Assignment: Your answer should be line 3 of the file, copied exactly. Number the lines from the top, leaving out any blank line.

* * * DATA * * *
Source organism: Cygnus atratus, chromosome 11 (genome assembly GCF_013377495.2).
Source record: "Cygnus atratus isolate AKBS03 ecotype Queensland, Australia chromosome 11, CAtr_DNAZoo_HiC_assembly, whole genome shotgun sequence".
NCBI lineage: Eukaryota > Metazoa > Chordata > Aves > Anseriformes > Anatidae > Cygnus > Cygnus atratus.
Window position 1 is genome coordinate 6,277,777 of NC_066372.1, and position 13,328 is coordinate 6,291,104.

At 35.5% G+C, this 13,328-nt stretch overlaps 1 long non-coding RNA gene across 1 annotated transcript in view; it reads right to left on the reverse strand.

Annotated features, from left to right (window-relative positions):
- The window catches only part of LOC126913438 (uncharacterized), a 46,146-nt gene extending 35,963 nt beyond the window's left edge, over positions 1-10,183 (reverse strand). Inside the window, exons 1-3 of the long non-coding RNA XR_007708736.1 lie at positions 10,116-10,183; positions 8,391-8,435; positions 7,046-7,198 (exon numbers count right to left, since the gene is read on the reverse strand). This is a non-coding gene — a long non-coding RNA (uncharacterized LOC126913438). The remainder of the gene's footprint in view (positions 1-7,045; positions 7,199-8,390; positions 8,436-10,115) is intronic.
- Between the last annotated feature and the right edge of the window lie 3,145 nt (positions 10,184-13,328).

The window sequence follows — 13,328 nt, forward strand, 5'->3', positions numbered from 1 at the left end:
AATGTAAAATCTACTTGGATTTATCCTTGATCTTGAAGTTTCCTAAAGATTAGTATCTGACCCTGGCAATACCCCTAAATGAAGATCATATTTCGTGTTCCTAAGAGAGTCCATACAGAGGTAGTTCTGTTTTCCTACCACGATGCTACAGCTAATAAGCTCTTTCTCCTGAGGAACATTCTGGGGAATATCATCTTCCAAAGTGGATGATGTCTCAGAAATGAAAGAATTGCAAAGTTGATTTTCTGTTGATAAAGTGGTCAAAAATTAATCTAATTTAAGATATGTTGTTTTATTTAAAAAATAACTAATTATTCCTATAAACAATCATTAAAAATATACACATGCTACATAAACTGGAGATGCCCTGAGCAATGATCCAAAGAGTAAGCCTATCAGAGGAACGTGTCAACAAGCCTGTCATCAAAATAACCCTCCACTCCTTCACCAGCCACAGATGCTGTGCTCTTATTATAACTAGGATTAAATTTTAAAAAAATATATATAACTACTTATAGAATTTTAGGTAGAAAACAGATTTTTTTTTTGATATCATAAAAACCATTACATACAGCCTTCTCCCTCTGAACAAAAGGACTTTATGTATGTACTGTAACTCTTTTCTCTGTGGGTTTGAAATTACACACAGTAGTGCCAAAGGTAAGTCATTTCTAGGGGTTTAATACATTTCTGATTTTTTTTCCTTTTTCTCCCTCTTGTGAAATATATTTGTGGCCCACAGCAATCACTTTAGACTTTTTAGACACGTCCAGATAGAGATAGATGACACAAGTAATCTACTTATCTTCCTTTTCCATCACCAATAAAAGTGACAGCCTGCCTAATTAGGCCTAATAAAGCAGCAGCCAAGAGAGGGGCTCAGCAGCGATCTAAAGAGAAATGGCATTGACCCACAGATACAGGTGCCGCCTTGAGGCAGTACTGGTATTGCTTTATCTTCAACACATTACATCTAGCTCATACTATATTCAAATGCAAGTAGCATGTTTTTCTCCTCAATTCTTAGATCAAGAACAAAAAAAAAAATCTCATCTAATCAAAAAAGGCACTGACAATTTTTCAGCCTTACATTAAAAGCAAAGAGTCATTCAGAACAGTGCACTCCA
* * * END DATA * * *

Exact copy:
NCBI lineage: Eukaryota > Metazoa > Chordata > Aves > Anseriformes > Anatidae > Cygnus > Cygnus atratus.